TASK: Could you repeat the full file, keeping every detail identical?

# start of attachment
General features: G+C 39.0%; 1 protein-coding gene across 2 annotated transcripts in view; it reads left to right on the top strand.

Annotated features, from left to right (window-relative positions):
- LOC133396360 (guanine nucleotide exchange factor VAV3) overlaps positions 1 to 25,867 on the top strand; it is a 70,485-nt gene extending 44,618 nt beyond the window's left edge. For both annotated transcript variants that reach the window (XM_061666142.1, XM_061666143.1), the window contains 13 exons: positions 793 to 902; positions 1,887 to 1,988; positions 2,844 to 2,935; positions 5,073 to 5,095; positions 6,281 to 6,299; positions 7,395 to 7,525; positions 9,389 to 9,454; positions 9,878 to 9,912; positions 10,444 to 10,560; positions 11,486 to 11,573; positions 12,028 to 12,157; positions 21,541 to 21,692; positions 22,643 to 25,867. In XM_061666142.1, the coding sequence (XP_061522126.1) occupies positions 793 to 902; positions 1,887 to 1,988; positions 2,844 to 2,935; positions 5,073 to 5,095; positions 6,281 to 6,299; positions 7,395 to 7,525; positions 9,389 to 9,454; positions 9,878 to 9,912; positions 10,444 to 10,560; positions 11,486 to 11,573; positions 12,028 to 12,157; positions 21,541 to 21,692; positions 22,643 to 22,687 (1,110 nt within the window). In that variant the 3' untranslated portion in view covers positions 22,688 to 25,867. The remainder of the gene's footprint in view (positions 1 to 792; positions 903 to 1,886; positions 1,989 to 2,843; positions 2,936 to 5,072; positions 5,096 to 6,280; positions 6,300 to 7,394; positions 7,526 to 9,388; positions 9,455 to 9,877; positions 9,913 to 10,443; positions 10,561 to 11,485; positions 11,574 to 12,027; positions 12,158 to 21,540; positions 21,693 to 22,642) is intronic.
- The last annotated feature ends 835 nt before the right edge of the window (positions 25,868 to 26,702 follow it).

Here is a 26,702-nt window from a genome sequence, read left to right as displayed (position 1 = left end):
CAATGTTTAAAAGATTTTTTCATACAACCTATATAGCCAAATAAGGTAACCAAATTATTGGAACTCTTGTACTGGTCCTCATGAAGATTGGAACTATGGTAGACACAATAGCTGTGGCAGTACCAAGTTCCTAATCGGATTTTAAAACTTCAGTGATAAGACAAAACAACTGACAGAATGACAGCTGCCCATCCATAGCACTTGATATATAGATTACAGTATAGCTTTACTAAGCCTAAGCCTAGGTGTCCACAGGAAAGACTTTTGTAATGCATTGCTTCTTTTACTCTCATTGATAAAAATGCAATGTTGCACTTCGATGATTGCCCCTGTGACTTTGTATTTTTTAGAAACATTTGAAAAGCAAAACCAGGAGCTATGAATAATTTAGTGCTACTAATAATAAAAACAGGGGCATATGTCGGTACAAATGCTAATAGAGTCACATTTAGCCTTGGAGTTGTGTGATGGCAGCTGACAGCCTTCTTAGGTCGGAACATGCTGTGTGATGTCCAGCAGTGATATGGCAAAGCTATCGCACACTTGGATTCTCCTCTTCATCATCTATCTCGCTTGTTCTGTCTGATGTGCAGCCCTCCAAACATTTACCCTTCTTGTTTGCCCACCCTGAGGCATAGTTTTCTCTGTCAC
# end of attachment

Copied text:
General features: G+C 39.0%; 1 protein-coding gene across 2 annotated transcripts in view; it reads left to right on the top strand.

Annotated features, from left to right (window-relative positions):
- LOC133396360 (guanine nucleotide exchange factor VAV3) overlaps positions 1 to 25,867 on the top strand; it is a 70,485-nt gene extending 44,618 nt beyond the window's left edge. For both annotated transcript variants that reach the window (XM_061666142.1, XM_061666143.1), the window contains 13 exons: positions 793 to 902; positions 1,887 to 1,988; positions 2,844 to 2,935; positions 5,073 to 5,095; positions 6,281 to 6,299; positions 7,395 to 7,525; positions 9,389 to 9,454; positions 9,878 to 9,912; positions 10,444 to 10,560; positions 11,486 to 11,573; positions 12,028 to 12,157; positions 21,541 to 21,692; positions 22,643 to 25,867. In XM_061666142.1, the coding sequence (XP_061522126.1) occupies positions 793 to 902; positions 1,887 to 1,988; positions 2,844 to 2,935; positions 5,073 to 5,095; positions 6,281 to 6,299; positions 7,395 to 7,525; positions 9,389 to 9,454; positions 9,878 to 9,912; positions 10,444 to 10,560; positions 11,486 to 11,573; positions 12,028 to 12,157; positions 21,541 to 21,692; positions 22,643 to 22,687 (1,110 nt within the window). In that variant the 3' untranslated portion in view covers positions 22,688 to 25,867. The remainder of the gene's footprint in view (positions 1 to 792; positions 903 to 1,886; positions 1,989 to 2,843; positions 2,936 to 5,072; positions 5,096 to 6,280; positions 6,300 to 7,394; positions 7,526 to 9,388; positions 9,455 to 9,877; positions 9,913 to 10,443; positions 10,561 to 11,485; positions 11,574 to 12,027; positions 12,158 to 21,540; positions 21,693 to 22,642) is intronic.
- The last annotated feature ends 835 nt before the right edge of the window (positions 25,868 to 26,702 follow it).

Here is a 26,702-nt window from a genome sequence, read left to right as displayed (position 1 = left end):
CAATGTTTAAAAGATTTTTTCATACAACCTATATAGCCAAATAAGGTAACCAAATTATTGGAACTCTTGTACTGGTCCTCATGAAGATTGGAACTATGGTAGACACAATAGCTGTGGCAGTACCAAGTTCCTAATCGGATTTTAAAACTTCAGTGATAAGACAAAACAACTGACAGAATGACAGCTGCCCATCCATAGCACTTGATATATAGATTACAGTATAGCTTTACTAAGCCTAAGCCTAGGTGTCCACAGGAAAGACTTTTGTAATGCATTGCTTCTTTTACTCTCATTGATAAAAATGCAATGTTGCACTTCGATGATTGCCCCTGTGACTTTGTATTTTTTAGAAACATTTGAAAAGCAAAACCAGGAGCTATGAATAATTTAGTGCTACTAATAATAAAAACAGGGGCATATGTCGGTACAAATGCTAATAGAGTCACATTTAGCCTTGGAGTTGTGTGATGGCAGCTGACAGCCTTCTTAGGTCGGAACATGCTGTGTGATGTCCAGCAGTGATATGGCAAAGCTATCGCACACTTGGATTCTCCTCTTCATCATCTATCTCGCTTGTTCTGTCTGATGTGCAGCCCTCCAAACATTTACCCTTCTTGTTTGCCCACCCTGAGGCATAGTTTTCTCTGTCAC